As a virulent strain of austerity capitalism takes over Europe, leaving shattered lives in its shadow, researchers Servaas Storm and C.W.M. Naastepad, Senior Lecturers in Economics at Delft University of Technology in The Netherlands, consider how things got so bad, what role economists and misguided policy-makers have played, and which models and ideas are needed to change course. In the following interview, they discuss how most are getting the story about Europe wrong. They explain how their research shows that when countries try to compete with each other by lowering wages and slashing the social safety net, the costs are high both economically and socially, and why co-operative and regulated capitalism is a far better path. (For more, see “Europe’s Hunger Games: Income Distribution, Cost Competitiveness and Crisis,” published in the Cambridge Journal of Economics, and “Crisis and Recovery in the German Economy: The Real Lessons,” part of the Institute for New Economic Thinking’s project on the “Political Economy of Distribution”).
Lynn Parramore: What do we need to know about economists and their relationship to power?
Servaas Storm: In a brief moment after financial crisis, mainstream economists did some soul-searching and rethinking. But once the economy stabilized (somewhat) thanks to large-scale government support, most went back to “normal,” rebuilding their professional status as neutral technocratic advisors and portraying macroeconomists as mere engineers solving practical problems. This is a chutzpah. Macroeconomics starts off from vision, moral values, perspectives and ideology, which color any analysis and need to be disclosed and debated. This was clear in the old days to economists as diverse as Joseph Schumpeter and Gunnar Myrdal, but not now anymore.
One example of “vision” is the unshaken belief of mainstream economics in the self-regulating and self-stabilizing powers of (financial) markets, which even Alan Greenspan admitted to be flawed.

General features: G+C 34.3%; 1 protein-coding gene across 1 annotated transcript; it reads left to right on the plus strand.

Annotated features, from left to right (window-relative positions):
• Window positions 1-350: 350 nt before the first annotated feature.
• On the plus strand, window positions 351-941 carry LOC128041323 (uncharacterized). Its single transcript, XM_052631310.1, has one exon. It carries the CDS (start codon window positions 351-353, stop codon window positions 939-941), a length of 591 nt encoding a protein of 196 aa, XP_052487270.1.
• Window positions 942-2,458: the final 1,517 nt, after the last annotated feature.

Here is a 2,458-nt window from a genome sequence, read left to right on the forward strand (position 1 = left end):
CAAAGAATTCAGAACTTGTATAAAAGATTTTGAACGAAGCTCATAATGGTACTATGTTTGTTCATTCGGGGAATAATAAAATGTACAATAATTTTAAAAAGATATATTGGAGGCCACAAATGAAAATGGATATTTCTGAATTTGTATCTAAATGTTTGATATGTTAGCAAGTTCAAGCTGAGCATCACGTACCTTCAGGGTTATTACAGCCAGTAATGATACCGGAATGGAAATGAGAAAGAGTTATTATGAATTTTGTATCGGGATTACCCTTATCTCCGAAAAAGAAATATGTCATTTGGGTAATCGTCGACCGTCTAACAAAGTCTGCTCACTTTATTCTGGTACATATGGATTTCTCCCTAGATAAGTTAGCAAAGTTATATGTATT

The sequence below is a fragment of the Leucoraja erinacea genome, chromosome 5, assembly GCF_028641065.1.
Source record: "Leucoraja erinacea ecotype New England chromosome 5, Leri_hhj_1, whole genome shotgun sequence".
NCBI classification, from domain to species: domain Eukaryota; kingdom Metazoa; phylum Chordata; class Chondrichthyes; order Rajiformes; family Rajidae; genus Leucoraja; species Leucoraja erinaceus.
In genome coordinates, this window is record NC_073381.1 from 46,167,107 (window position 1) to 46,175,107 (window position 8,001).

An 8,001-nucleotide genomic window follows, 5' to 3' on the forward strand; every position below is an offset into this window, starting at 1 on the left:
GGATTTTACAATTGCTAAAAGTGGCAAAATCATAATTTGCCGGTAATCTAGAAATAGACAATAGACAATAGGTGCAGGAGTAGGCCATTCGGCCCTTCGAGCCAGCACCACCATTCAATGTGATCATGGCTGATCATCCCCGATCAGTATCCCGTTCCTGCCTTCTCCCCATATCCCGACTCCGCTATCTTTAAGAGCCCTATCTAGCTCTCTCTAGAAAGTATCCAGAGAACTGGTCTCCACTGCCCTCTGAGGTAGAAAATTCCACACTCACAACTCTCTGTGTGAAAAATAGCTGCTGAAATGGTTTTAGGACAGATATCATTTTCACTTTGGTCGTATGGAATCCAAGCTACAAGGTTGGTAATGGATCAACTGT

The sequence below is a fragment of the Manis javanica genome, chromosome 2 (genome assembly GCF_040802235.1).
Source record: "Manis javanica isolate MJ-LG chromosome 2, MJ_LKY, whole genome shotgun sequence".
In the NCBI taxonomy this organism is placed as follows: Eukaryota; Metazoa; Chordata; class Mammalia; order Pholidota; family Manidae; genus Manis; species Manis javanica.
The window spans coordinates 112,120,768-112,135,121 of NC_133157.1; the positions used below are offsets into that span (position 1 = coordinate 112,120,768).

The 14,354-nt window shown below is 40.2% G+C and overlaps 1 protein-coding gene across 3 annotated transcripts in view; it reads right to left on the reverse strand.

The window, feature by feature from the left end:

It is exactly this “vision,” or ideology as Greenspan called it, which allowed the financial system to derail and blow-up our economies. But most economists refuse to debate their vision. They want to look scientific and neutral. Their refusal may also be directly linked to the fact that quite a few have undisclosed ties with financial-sector firms. But there is a far bigger reason, as explained by John Kenneth Galbraith long ago. By claiming that their economics has no content of power and politics but is neutral, mainstream economists have become “useful” as the influential and invaluable allies of the powers that be, who help to convince the public that the status quo, in Panglossian fashion, is the best of all possible worlds. They help de-democratize economic policy, which is quintessentially political and should be the subject of intense and informed democratic debate.
LP: This de-democratizing of economic policy has been playing out in the European economy, which you’ve compared to The Hunger Games. You note that we’re watching capitalism turn into something where a parasitic few prosper at the expense of the rest, who must increasingly fight to get their most basic needs met. How did things get this bad?
SS: Crisis-struck Eurozone countries are told that they got into trouble because of wastefulness and a lack of price or cost competitiveness. The powers that be preach austerity: Cut your government expenditures (however essential these are). Deregulate — especially the labor markets in order to reduce wages and labor costs. Go sell more exports to recover, since your debt-strapped citizens at home don’t have enough money to spend to keep the economy going. Do all this even if it means that wages (and living standards) get slashed by around 25-30 percent or more.
As a result of this “one-size-fits-all” policy prescription, all Eurozone member states (especially in Southern Europe) have been busy cutting down government spending, reducing wages, and breaking down social security and labor protection provisions. The predictable, dramatic, outcome has been that the crisis deepened to a near-collapse.